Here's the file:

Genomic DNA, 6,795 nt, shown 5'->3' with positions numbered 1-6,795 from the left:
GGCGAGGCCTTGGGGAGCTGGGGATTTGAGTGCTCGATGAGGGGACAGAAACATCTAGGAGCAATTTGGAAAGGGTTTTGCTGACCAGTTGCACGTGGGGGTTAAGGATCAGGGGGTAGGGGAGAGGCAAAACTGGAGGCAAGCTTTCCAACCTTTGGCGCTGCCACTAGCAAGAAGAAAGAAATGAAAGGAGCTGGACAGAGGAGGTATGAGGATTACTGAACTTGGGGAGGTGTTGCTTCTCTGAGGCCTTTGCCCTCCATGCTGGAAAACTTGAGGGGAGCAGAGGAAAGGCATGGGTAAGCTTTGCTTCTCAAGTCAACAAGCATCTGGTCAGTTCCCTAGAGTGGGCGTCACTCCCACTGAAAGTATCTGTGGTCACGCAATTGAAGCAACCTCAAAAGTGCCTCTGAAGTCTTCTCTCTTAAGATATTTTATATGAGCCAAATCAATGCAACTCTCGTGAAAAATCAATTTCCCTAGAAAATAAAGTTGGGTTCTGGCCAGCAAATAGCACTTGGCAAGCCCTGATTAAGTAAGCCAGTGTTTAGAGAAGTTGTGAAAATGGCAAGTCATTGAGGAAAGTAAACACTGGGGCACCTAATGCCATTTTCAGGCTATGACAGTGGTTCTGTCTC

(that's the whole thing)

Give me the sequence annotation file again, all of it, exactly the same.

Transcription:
Genomic DNA, 6,795 nt, shown 5'->3' with positions numbered 1-6,795 from the left:
GGCGAGGCCTTGGGGAGCTGGGGATTTGAGTGCTCGATGAGGGGACAGAAACATCTAGGAGCAATTTGGAAAGGGTTTTGCTGACCAGTTGCACGTGGGGGTTAAGGATCAGGGGGTAGGGGAGAGGCAAAACTGGAGGCAAGCTTTCCAACCTTTGGCGCTGCCACTAGCAAGAAGAAAGAAATGAAAGGAGCTGGACAGAGGAGGTATGAGGATTACTGAACTTGGGGAGGTGTTGCTTCTCTGAGGCCTTTGCCCTCCATGCTGGAAAACTTGAGGGGAGCAGAGGAAAGGCATGGGTAAGCTTTGCTTCTCAAGTCAACAAGCATCTGGTCAGTTCCCTAGAGTGGGCGTCACTCCCACTGAAAGTATCTGTGGTCACGCAATTGAAGCAACCTCAAAAGTGCCTCTGAAGTCTTCTCTCTTAAGATATTTTATATGAGCCAAATCAATGCAACTCTCGTGAAAAATCAATTTCCCTAGAAAATAAAGTTGGGTTCTGGCCAGCAAATAGCACTTGGCAAGCCCTGATTAAGTAAGCCAGTGTTTAGAGAAGTTGTGAAAATGGCAAGTCATTGAGGAAAGTAAACACTGGGGCACCTAATGCCATTTTCAGGCTATGACAGTGGTTCTGTCTC